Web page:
Tackling the world shortage of available housing will require more than new building technologies. Delivering urban infrastructure projects on the speed and scale required will only be possible through disruptive integration.
A house can be 3D-printed in hours. The completion of the 57-storey Mini Sky City building in China in just 19 days – see the amazing time-lapse video online – shows what can be achieved through prefabrication.
New technology is speeding up the mass construction of homes and communities, yet by itself will not empower the infrastructure sector to build the volume of units required fast enough, at an affordable cost, to meet demand.
A paradigm shift in home-building capacity and efficiency is needed to cope not only with the world’s growing population, projected to reach 9.7 billion by 2050, but the transience and mobility of people in the 21st century.
If we are to truly revolutionise housing supply to meet these challenges, the key enabler will be disruptive integration.
As a general rule, there is always value in integrating and reducing interfaces – across the supply chain, sectors, disciplines and delivery process – because whenever there is an interface, there is a loss of value.
In the supply (or value) chain, we have seen integration encouraged through alliances, made up of clients, contractors and consultants who pool their knowledge and ideas to create better solutions. Here, there are opportunities for even greater integration, in new ways that have not yet been explored. And it just doesn’t mean forming alliances that also include suppliers and manufacturers, which would only be an incremental change.
The role of the ‘integrator’
Radical change would be the creation of a new class of organisation: not a contractor, consultant or supplier, but an ‘integrator’. Traditional engineering and management consultancies could step into this role because they have the right skillsets.
They have the technical expertise, they understand the end-to-end process, they are effective information managers, and they are equipped with the soft skills that are essential to pull together different teams from different organisations to work in unison to achieve the same objective.
The integrator would be at the centre of the delivery model, pulling all the strings, applying its depth of knowledge across multiple sectors to determine where synergies lie, identifying where efficiencies can be achieved through customisation and automation, and optimising decision-making.
The establishment of integrators would also support the concept of assembling not constructing infrastructure, creating a workflow methodology that takes full advantage of modular rather than linear processes, ie offsite manufacturing. This is important because the buildings of the future will be of modular design so they are adaptable to suit multiple uses and changing trends; the cities of the future will need to adapt in response to economic migration or large-scale displacements caused by conflict or climate change.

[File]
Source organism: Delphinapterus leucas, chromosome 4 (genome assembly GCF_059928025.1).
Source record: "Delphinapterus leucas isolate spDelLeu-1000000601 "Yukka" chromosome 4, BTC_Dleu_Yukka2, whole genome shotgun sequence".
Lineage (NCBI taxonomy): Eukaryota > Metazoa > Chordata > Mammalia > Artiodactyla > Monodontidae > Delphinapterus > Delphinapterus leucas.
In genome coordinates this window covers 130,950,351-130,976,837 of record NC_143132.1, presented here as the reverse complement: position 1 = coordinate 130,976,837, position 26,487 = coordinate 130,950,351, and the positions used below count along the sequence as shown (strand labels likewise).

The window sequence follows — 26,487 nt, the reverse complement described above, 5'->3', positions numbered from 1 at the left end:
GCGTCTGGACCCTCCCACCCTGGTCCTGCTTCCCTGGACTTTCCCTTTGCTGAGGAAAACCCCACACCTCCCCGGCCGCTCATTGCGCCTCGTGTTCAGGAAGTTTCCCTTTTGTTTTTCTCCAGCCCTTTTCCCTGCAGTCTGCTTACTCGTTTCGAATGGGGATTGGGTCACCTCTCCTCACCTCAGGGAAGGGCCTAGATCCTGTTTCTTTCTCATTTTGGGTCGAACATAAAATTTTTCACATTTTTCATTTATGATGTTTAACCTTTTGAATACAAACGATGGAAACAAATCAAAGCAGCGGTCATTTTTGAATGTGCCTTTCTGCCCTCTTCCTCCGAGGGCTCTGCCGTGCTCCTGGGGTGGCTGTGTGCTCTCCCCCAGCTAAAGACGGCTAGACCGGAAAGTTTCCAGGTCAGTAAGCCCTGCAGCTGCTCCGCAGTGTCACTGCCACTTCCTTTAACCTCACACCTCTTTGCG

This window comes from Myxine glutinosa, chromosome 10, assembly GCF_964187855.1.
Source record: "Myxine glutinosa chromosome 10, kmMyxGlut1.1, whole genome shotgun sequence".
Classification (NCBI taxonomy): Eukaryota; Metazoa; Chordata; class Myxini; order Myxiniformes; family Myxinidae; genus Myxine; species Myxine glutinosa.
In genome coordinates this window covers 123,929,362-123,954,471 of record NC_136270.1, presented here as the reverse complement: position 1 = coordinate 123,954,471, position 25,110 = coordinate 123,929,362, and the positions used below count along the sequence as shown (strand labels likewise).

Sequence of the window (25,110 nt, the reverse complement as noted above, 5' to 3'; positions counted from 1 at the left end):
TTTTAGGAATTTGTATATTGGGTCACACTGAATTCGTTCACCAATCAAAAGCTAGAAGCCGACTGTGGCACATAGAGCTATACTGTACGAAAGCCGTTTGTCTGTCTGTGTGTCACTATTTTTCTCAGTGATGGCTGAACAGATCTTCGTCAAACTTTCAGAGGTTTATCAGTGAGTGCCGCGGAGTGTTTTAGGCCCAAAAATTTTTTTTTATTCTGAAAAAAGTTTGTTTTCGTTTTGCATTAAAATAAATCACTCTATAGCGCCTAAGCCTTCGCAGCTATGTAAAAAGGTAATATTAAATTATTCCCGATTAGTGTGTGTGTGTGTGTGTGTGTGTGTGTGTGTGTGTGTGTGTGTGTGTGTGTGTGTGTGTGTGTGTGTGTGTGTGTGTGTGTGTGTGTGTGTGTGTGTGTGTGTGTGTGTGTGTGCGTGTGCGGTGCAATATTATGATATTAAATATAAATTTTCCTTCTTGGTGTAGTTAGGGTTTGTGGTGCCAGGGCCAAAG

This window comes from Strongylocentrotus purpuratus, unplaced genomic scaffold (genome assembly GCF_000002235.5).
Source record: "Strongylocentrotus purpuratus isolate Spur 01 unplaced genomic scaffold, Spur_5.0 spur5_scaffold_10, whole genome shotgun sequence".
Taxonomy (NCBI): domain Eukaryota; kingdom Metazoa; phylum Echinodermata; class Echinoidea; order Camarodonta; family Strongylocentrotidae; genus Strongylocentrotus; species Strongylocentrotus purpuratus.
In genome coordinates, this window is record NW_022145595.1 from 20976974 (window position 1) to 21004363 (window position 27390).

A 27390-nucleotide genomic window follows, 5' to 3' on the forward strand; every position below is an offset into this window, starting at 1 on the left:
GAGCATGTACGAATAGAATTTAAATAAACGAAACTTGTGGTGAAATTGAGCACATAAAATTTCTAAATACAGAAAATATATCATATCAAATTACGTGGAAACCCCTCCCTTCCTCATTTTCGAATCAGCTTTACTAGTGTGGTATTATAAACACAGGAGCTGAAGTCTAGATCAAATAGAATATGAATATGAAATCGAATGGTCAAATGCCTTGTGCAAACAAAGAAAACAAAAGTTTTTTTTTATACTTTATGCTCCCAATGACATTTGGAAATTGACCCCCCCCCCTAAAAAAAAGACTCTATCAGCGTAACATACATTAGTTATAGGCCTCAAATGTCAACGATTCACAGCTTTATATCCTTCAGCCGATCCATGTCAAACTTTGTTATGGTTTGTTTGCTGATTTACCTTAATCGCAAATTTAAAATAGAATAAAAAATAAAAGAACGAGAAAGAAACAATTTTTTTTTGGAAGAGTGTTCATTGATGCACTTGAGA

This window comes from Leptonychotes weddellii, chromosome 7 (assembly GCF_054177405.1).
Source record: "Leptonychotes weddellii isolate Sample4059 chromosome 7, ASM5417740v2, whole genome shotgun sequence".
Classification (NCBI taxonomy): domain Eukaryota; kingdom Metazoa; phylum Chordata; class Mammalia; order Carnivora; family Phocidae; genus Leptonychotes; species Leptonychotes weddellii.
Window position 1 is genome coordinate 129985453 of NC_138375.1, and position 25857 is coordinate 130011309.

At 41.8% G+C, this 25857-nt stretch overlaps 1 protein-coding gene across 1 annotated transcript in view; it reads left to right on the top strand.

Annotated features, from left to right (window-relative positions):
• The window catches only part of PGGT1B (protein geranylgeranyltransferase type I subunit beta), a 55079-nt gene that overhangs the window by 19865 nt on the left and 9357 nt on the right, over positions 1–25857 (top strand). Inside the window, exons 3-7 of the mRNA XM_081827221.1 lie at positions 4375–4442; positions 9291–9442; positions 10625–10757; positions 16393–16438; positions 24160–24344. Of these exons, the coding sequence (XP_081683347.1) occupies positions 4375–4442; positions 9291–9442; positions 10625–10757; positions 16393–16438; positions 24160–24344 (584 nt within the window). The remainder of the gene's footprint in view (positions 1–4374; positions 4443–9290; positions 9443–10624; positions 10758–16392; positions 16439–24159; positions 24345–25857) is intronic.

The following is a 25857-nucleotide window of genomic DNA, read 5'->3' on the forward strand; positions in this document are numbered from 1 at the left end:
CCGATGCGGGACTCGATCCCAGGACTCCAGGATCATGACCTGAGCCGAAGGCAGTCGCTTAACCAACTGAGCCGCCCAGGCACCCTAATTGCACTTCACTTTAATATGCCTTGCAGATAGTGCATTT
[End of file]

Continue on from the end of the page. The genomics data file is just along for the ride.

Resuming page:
Sectors, at present, largely work in isolation, which is hardly compatible with building smart cities. Utility companies and transport providers can be incentivised to co-operate more, but should only be rewarded to come up with innovations that will deliver the outcomes the ultimate customers want – and what they will pay for.
One of the chief failings of the construction industry has been that stakeholders and sectors have pursued conflicting objectives and pulled in opposite directions. Focusing on what will provide the most benefit to the end user will provide a lens through which they can see how to make integration work, and they can be rewarded by monetising the benefit delivered.
New way of thinking
This new way of integrated thinking also demands that we no longer talk about individual disciplines. In developed countries, disciplines are broken down into silos – the various institutes for all the different professions are testament to that. The real world is more integrated, yet we have chosen to categorise it.
But we should not define ourselves as civil engineers, project managers, environmental consultants and so on. This promotes a siloed mind-set. Rather, we need to think and act as multi-skilled professionals who work as one team to deliver a solution. Our breadth of skills can be brought together through connected thinking and data processing. The golden thread that will bind us together is real-time information – when one team member updates a piece of data, everybody receives that update.
Lastly, take the delivery process: from the concept planning stage, through feasibility study, outline design then detailed design, to construction, operation and maintenance, there are a lot of handover points. The design and build approach is being increasingly used on high-profile projects but there is poor integration between operation and maintenance.
The more we can integrate the whole end-to-end process, the more efficient it will be. Lessons can be learned from other industries, notably aerospace. The giant Airbus A380 airliner is the product of highly efficient co-operation across the company’s global supply and manufacturing chains.
If we could replicate such disruptive integration, ambitious housing schemes currently considered unfeasible will become practical and affordable propositions. It will give the infrastructure sector the capability to meet population challenges worldwide, if not reinvent it altogether.